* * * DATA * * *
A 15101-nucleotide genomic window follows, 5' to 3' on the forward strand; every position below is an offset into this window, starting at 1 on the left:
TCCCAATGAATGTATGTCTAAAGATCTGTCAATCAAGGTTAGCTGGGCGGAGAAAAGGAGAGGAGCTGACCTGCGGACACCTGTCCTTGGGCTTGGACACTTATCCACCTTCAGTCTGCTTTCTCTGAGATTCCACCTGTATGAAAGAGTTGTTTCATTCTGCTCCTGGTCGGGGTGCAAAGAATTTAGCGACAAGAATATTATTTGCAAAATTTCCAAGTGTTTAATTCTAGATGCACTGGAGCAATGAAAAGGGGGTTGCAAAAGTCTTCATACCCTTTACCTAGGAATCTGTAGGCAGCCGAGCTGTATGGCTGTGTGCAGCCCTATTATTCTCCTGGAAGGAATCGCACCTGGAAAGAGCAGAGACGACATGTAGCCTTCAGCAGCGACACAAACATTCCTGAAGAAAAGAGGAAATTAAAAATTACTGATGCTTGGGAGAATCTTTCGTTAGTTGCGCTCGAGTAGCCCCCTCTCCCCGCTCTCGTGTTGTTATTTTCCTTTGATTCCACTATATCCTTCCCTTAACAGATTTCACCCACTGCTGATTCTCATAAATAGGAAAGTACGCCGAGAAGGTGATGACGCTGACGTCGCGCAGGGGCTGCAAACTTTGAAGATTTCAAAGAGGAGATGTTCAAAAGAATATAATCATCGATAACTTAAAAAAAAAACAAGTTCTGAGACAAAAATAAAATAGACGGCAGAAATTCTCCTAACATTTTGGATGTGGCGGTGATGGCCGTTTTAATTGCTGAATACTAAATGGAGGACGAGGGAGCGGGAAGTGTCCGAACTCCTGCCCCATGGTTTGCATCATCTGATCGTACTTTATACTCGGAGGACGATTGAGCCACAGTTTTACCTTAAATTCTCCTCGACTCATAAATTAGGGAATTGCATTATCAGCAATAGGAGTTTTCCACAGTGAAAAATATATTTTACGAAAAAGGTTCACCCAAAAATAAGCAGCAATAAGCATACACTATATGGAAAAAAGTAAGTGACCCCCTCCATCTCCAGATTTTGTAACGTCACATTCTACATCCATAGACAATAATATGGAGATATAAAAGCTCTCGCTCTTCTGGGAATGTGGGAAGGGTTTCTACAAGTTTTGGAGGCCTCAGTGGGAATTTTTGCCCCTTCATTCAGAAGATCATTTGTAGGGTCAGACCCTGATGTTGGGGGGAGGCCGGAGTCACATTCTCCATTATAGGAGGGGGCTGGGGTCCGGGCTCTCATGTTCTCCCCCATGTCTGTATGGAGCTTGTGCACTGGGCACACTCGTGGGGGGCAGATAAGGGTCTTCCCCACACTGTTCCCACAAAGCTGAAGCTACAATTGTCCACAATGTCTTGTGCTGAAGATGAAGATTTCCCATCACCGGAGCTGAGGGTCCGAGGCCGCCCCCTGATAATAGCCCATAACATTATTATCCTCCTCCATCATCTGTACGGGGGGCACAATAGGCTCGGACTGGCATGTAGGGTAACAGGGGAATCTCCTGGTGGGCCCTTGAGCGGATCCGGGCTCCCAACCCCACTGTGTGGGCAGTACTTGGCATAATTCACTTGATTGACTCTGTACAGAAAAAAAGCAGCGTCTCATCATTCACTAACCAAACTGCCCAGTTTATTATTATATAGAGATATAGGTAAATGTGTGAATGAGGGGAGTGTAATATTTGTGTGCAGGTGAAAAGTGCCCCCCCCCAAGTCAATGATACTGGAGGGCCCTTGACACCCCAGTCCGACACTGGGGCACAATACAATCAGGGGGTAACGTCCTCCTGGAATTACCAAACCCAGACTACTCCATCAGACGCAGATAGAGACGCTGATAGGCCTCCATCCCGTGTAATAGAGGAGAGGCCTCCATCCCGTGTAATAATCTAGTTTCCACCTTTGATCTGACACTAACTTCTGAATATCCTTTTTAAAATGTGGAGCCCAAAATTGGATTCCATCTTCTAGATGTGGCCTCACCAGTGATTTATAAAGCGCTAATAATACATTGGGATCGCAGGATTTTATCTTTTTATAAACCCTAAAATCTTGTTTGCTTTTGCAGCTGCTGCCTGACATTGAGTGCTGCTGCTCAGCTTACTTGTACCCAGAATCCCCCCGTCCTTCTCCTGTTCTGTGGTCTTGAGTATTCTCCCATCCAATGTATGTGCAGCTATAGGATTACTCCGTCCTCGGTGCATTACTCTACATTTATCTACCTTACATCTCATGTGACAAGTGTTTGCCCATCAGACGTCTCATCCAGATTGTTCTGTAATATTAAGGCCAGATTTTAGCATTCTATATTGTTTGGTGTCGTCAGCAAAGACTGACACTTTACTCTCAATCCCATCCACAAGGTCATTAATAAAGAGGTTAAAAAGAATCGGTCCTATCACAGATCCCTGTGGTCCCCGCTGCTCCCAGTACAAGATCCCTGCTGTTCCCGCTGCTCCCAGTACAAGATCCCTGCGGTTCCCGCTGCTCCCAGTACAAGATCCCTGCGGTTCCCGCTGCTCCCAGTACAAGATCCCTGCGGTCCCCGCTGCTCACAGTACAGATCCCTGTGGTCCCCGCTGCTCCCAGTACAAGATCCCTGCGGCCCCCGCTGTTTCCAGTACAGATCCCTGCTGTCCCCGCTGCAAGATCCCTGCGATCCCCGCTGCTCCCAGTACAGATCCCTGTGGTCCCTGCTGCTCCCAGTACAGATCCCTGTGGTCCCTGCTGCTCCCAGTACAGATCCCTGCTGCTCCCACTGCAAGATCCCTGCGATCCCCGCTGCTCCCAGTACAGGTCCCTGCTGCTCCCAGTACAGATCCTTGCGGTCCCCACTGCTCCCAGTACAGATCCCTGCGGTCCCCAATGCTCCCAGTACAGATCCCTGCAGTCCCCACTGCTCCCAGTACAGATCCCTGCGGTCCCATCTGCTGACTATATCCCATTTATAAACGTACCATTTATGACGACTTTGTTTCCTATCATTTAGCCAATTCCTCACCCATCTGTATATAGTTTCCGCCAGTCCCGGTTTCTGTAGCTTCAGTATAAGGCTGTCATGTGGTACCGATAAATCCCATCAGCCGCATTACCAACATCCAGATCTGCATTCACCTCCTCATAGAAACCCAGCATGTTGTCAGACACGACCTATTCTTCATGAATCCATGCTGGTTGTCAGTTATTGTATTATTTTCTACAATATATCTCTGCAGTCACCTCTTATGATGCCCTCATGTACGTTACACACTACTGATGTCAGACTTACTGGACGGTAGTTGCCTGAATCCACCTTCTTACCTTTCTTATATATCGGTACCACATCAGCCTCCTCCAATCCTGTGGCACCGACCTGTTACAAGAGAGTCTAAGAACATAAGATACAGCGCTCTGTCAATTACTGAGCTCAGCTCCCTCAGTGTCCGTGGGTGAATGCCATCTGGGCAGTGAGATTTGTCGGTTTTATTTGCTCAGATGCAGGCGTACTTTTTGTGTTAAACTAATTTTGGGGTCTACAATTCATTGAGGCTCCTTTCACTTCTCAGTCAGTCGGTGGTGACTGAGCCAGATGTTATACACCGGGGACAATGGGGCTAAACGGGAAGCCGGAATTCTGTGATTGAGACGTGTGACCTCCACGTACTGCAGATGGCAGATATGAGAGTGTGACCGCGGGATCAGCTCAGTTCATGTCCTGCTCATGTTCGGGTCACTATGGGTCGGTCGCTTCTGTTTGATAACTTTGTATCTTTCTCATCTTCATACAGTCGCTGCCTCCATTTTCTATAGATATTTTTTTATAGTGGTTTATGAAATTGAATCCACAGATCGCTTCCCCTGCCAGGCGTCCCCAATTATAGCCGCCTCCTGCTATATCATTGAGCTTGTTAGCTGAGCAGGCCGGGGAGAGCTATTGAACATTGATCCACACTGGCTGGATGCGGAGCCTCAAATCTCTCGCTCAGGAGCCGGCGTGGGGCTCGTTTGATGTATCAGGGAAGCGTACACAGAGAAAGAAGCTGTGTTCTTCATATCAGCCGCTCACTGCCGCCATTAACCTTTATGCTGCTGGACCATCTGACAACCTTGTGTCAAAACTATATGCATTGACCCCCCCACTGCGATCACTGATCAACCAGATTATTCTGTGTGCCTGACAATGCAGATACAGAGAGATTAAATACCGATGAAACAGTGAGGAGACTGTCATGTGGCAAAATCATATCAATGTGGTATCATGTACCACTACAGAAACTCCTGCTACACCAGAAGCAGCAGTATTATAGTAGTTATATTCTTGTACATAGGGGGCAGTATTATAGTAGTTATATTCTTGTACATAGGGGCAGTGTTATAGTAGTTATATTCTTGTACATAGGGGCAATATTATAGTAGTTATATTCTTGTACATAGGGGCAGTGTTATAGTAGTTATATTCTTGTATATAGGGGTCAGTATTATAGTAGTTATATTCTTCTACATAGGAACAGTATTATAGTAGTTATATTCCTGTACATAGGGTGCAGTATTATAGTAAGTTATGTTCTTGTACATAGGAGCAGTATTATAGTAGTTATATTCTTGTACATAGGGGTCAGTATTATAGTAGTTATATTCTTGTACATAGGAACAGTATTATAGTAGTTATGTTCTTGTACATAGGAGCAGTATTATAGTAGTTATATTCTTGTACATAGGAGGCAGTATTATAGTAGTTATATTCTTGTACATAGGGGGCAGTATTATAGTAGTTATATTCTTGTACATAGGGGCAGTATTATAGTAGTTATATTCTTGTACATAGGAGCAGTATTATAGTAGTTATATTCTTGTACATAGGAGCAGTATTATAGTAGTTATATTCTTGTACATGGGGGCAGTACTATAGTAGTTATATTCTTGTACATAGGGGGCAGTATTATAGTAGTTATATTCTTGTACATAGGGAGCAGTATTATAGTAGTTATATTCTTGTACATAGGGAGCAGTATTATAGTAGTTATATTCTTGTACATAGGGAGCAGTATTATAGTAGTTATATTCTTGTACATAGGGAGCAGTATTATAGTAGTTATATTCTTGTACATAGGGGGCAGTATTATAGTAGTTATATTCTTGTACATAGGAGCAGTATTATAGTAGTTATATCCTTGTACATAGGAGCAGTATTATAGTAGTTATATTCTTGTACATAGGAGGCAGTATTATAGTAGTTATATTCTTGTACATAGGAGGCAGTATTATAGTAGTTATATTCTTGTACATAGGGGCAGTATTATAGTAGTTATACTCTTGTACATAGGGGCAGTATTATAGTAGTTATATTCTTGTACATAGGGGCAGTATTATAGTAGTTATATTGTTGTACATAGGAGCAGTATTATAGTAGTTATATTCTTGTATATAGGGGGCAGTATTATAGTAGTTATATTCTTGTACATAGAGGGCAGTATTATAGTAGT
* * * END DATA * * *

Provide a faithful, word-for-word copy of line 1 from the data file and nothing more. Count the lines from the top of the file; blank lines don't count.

A 15101-nucleotide genomic window follows, 5' to 3' on the forward strand; every position below is an offset into this window, starting at 1 on the left: